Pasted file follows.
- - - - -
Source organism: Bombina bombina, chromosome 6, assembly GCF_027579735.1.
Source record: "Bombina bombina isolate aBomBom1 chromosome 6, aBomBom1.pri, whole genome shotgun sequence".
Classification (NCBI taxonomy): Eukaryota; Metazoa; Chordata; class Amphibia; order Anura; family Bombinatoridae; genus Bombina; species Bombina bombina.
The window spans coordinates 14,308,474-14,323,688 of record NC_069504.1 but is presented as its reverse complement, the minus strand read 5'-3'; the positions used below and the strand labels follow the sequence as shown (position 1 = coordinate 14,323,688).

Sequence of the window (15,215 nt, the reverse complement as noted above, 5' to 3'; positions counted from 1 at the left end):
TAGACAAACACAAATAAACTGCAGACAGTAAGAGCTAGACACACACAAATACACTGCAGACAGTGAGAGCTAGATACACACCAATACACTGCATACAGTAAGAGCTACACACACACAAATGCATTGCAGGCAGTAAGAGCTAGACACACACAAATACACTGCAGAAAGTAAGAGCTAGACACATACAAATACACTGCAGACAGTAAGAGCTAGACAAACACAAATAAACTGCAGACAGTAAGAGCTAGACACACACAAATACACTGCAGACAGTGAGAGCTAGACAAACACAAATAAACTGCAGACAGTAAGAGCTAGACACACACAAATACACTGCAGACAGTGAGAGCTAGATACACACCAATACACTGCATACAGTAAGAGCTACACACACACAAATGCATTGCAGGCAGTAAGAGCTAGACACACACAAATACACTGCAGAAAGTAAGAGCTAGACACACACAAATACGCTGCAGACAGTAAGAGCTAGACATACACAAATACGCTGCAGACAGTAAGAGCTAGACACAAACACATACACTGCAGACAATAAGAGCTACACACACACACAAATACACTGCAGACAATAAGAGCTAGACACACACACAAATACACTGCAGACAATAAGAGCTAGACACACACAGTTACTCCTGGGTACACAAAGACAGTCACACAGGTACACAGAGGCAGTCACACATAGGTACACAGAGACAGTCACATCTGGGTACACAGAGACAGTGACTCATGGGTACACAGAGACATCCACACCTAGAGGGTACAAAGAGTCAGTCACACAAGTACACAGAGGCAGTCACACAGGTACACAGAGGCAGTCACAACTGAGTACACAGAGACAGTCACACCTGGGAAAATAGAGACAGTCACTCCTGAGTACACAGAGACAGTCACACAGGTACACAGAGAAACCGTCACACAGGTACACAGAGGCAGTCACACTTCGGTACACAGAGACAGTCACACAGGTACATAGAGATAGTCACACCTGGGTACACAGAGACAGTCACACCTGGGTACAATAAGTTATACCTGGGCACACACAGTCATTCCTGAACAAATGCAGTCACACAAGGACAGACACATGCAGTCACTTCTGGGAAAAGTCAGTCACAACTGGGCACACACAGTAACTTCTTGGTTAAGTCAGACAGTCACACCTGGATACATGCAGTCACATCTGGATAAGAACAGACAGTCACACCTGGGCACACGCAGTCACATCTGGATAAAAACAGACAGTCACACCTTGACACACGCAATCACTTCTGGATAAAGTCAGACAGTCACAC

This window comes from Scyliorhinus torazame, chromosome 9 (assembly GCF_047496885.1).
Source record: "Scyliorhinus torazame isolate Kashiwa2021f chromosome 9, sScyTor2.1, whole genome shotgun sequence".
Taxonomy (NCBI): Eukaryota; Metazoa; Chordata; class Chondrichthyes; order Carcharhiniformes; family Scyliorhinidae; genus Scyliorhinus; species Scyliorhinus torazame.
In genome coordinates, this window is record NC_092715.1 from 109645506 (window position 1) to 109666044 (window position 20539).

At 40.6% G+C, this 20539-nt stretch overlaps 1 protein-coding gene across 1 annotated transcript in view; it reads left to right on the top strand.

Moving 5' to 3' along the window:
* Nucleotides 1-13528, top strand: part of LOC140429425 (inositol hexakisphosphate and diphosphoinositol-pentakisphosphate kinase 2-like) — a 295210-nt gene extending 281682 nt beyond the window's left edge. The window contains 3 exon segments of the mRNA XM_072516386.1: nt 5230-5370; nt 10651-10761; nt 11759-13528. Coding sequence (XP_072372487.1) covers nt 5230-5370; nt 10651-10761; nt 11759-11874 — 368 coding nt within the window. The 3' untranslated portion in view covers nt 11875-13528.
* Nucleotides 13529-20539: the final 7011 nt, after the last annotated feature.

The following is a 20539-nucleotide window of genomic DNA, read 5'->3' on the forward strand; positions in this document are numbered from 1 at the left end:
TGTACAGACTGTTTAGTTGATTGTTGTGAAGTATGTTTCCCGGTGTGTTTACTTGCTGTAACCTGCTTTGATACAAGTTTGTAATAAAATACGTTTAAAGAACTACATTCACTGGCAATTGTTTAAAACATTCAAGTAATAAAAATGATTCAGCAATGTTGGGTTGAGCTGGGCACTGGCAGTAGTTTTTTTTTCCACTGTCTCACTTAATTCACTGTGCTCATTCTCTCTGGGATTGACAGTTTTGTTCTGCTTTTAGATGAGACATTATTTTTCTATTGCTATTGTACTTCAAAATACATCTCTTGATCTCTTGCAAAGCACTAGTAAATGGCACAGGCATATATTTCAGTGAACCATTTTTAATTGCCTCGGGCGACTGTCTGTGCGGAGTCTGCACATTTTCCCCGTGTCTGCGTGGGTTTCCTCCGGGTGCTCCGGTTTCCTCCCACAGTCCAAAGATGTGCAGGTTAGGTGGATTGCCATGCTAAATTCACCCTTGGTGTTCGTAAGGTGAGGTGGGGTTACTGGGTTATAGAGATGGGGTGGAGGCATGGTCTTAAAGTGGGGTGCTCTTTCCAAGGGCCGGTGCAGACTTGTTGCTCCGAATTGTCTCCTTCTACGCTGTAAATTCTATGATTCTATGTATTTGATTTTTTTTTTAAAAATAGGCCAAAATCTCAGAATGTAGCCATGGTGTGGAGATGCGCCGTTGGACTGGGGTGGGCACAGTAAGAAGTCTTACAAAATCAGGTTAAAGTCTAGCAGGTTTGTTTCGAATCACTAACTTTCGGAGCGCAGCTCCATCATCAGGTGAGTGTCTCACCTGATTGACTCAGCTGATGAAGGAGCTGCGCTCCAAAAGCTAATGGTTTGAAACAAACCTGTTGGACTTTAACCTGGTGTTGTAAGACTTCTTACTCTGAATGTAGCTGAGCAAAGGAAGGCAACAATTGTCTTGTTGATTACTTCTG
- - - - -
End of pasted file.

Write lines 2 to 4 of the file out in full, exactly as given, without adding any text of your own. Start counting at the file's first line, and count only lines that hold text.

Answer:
Source record: "Bombina bombina isolate aBomBom1 chromosome 6, aBomBom1.pri, whole genome shotgun sequence".
Classification (NCBI taxonomy): Eukaryota; Metazoa; Chordata; class Amphibia; order Anura; family Bombinatoridae; genus Bombina; species Bombina bombina.
The window spans coordinates 14,308,474-14,323,688 of record NC_069504.1 but is presented as its reverse complement, the minus strand read 5'-3'; the positions used below and the strand labels follow the sequence as shown (position 1 = coordinate 14,323,688).